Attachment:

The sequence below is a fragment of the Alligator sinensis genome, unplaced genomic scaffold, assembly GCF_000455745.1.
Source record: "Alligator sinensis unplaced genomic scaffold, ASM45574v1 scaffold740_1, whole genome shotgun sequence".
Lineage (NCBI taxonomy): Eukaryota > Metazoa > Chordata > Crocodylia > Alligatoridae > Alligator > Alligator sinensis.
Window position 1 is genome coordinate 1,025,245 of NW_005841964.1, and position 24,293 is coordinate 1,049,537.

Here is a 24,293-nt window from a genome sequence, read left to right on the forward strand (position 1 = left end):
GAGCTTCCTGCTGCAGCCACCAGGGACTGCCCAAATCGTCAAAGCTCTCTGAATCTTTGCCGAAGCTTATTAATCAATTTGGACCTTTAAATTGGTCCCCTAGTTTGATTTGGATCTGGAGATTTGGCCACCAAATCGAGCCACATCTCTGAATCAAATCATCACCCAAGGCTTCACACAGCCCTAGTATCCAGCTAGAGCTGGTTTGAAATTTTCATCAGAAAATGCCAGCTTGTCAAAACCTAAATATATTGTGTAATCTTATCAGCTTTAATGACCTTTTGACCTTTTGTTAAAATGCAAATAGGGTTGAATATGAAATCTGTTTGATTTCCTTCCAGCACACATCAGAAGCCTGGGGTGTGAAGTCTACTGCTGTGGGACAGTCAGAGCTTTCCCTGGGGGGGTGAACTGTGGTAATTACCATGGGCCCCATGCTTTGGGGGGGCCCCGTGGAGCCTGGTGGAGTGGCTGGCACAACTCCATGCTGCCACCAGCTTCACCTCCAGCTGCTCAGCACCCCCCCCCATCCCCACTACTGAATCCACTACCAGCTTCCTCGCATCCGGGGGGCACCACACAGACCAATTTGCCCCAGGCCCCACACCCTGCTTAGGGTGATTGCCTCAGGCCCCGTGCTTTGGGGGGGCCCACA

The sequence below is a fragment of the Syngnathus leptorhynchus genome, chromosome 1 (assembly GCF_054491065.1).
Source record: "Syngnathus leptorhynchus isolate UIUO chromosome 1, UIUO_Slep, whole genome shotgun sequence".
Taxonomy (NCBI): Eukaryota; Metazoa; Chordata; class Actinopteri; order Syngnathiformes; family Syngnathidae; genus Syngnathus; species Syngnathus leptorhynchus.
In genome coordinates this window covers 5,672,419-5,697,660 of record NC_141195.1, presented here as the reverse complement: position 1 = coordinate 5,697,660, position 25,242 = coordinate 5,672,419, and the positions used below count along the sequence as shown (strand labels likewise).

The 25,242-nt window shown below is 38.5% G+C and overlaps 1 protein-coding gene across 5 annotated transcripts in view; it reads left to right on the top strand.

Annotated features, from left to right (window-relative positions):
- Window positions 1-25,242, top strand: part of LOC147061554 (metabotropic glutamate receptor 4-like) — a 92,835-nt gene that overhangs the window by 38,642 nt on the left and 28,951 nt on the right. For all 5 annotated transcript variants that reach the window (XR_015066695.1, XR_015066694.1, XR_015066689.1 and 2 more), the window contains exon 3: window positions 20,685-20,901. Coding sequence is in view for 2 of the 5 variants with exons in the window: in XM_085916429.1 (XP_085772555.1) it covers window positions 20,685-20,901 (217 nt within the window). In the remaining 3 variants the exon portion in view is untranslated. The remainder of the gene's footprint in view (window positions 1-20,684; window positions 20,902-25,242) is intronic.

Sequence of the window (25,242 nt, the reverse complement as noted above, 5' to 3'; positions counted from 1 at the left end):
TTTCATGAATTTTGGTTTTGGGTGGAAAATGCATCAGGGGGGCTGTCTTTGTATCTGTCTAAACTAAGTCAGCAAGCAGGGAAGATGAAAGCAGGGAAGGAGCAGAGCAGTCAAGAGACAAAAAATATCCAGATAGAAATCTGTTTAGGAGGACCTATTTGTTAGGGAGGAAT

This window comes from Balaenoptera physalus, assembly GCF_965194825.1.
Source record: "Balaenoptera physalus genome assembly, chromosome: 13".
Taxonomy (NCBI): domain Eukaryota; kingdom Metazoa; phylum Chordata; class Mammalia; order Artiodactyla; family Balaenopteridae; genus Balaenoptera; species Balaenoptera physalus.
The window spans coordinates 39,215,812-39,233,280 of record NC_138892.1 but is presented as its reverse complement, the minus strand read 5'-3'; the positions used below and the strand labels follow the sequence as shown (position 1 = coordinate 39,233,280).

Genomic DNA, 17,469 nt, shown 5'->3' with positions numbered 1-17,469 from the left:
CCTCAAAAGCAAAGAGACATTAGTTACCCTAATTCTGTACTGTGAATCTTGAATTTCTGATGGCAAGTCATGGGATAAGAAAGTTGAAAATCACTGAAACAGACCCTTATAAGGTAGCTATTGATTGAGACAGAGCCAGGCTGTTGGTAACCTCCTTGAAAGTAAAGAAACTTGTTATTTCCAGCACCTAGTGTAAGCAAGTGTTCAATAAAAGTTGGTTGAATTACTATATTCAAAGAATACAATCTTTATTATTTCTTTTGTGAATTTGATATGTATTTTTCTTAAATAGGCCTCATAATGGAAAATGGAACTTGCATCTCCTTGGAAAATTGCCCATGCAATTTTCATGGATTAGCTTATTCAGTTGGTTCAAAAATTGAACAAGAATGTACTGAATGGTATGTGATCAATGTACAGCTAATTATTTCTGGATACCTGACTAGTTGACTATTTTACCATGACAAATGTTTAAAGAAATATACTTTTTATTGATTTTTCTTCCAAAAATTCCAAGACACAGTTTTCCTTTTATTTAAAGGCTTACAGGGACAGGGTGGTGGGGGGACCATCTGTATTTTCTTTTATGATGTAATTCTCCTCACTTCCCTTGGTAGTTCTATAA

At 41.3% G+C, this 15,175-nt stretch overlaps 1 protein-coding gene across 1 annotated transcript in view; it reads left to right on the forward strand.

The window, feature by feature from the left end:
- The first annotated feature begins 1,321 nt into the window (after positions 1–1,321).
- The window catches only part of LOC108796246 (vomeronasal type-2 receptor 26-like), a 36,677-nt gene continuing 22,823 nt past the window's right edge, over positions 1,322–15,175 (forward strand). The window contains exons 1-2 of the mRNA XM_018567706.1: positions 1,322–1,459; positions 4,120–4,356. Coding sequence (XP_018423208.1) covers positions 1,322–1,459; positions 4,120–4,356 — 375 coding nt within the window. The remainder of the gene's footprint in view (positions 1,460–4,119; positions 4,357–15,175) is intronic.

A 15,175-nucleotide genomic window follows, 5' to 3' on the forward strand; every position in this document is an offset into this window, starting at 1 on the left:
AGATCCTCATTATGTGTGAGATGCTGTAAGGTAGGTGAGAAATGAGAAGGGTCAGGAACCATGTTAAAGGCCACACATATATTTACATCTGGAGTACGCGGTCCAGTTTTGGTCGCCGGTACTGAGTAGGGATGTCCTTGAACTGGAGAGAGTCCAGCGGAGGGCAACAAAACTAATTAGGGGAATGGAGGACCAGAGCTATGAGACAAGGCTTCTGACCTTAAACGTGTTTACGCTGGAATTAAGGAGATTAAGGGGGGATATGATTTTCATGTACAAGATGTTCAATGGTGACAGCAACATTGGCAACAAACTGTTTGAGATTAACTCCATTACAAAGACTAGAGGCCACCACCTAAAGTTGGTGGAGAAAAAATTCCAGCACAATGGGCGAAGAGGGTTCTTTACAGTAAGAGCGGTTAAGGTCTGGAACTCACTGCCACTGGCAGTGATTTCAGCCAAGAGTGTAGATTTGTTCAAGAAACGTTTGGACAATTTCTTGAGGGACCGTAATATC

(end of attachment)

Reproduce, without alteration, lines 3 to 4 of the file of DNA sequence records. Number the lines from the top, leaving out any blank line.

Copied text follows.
Lineage (NCBI taxonomy): Eukaryota > Metazoa > Chordata > Crocodylia > Alligatoridae > Alligator > Alligator sinensis.
Window position 1 is genome coordinate 1,025,245 of NW_005841964.1, and position 24,293 is coordinate 1,049,537.